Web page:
* * *


(d) Review and construction.—Notwithstanding any other provision of law, and except as provided in the regulations described in subsection (b), no court shall have jurisdiction to review the regulations adopted to implement this section, and nothing in this section [this note] shall be construed as providing any court jurisdiction to consider or review claims raised under the Convention or this section [this note], or any other determination made with respect to the application of the policy set forth in subsection (a), except as part of the review of a final order of removal pursuant to section 242 of the Immigration and Nationality Act (8 U.S.C. § 1252).
§ 2242.

Trinidad argues that subsection (a) is dispositive. He echoes the erroneous conclusion in Cornejo–Barreto v. Seifert, 218 F.3d 1004, 1012 (9th Cir.2000)—a decision we expressly overrule today—in asserting that the FARR Act's articulation of “policy” confers a binding, non-discretionary obligation on the Secretary. That cannot be.

I think it important to dispel at the very outset of my FARR Act discussion the erroneous assertion made by some of my esteemed colleagues that my position is at odds with the government's. Two examples more than demonstrate my point. The first pertains to my colleague's representation that the government has emphatically asserted, Berzon Concurrence at 986, that “the FARR Act thereby ‘prohibits the extradition of a person who more likely than not will be tortured, and ... creates a duty on the part of the Secretary of State to implement that prohibition,’ ” Berzon Concurrence at 986 (citing the government's brief at pages 4 and 66). As the record makes clear, the government said no such thing. Rather, the government in fact stated:
Trinidad has contended that Article 3 of the Torture Act prohibits the extradition of a person who more likely than not will be tortured, and that the FARR Act creates a duty on the part of the Secretary of State to implement that prohibition. While these contentions are correct, neither of those instruments makes justiciable the Secretary's surrender determination which is exclusively within the province of the Secretary of State.
Gov't Brief at 66 (emphasis added).
I fully agree with the government's actual position. Article 3 of the Convention does indeed purport to prohibit the extradition of individuals likely to be tortured. However, as explained, the Convention lacks the force of domestic law. Accordingly, as the government contends, Congress enacted the FARR Act to cause the “Secretary of State to implement that prohibition.” Id. Thus, as I explain in this section and the following, we must turn to these regulations, and not to the Act, to ascertain the scope of the obligations actually imposed.
The second example concerns a similar misrepresentation: that the State Department has interpreted its own regulations as precluding it from “surrender[ing] a fugitive who more likely than not will be tortured, even if foreign policy interests at the time would be served by an extradition.” Berzon Concurrence at 989; see also Pregerson Concurrence at 1007–08. The government never advanced such a position in its briefs. Again, one need only turn to the actual text of the government's “interpretation” to see that the government offered no interpretation at all. Gov't Brief at 4. Instead, the government was simply explaining that its position fell within the bounds of those matters Munaf held to be free from judicial second-guessing, cf. Munaf, 553 U.S. at 702, 128 S.Ct. 2207 (“[T]his is not a more extreme case in which the Executive has determined that a detainee is likely to be tortured but decides to transfer him anyway.”)—as demonstrated by the fact that the government thereafter cited Munaf for that very proposition.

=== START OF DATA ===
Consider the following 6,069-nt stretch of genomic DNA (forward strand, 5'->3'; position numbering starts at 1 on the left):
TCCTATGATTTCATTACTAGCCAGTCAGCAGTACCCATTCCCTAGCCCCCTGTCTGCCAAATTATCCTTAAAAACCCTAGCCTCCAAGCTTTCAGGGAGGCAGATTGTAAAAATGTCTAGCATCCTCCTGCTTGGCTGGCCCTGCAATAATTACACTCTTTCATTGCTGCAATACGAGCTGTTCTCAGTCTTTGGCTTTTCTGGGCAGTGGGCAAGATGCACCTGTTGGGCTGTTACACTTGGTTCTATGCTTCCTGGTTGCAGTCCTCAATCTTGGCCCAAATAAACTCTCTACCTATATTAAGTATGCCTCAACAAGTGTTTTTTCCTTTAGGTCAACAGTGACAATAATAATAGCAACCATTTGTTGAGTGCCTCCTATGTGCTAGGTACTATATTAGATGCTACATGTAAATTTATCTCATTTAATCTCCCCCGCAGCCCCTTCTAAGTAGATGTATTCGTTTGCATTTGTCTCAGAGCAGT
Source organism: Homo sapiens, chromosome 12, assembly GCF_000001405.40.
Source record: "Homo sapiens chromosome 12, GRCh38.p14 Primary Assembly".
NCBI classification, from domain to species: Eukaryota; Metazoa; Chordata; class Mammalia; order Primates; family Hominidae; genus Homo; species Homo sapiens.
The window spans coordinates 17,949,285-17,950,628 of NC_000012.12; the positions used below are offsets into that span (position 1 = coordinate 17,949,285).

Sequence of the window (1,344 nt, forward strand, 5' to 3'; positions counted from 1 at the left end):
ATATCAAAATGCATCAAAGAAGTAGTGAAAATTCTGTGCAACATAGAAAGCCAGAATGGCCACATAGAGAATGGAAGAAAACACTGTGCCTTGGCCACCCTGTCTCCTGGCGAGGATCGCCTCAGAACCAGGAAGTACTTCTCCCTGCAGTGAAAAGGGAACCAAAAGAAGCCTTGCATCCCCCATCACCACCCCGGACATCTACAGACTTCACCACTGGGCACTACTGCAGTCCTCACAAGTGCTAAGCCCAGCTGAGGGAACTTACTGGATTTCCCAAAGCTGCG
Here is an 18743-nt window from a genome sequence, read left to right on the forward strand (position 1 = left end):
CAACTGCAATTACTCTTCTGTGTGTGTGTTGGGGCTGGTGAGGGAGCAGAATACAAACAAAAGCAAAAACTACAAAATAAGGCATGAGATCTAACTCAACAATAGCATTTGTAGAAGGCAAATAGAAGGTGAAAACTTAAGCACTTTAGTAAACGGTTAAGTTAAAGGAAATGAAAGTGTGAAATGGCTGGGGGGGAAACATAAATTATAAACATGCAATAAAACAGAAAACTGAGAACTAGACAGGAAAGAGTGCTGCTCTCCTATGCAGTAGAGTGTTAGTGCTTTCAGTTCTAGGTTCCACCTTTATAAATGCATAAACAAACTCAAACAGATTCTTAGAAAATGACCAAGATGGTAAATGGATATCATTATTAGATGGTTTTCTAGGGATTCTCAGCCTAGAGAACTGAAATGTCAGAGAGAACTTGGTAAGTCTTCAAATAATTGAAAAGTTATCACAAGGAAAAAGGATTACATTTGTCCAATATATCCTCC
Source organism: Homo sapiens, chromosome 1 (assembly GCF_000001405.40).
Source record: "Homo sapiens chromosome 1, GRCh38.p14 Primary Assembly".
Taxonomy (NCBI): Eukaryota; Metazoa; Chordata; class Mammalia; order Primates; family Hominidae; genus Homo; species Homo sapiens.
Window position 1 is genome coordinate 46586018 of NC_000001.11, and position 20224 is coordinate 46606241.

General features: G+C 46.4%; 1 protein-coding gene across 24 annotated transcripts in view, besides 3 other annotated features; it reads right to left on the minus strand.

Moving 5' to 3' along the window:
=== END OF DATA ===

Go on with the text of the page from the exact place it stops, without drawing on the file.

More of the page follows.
First and foremost, one cannot glean congressional intent from a single sentence of a statute. Rather, because “[t]he meaning—or ambiguity—of certain words or phrases may only become evident when placed in context,” FDA v. Brown & Williamson Tobacco Corp., 529 U.S. 120, 132, 120 S.Ct. 1291, 146 L.Ed.2d 121 (2000), it is a “fundamental canon of statutory construction that the words of a statute must be read in their context and with a view to their place in the overall statutory scheme,” Davis v. Mich. Dep't of Treasury, 489 U.S. 803, 809, 109 S.Ct. 1500, 103 L.Ed.2d 891 (1989). “[O]ur task is to fit, if possible, all parts into an harmonious whole.” FTC v. Mandel Bros., Inc., 359 U.S. 385, 389, 79 S.Ct. 818, 3 L.Ed.2d 893 (1959); see Pennhurst State Sch. & Hosp. v. Halderman, 451 U.S. 1, 18, 101 S.Ct. 1531, 67 L.Ed.2d 694 (1981).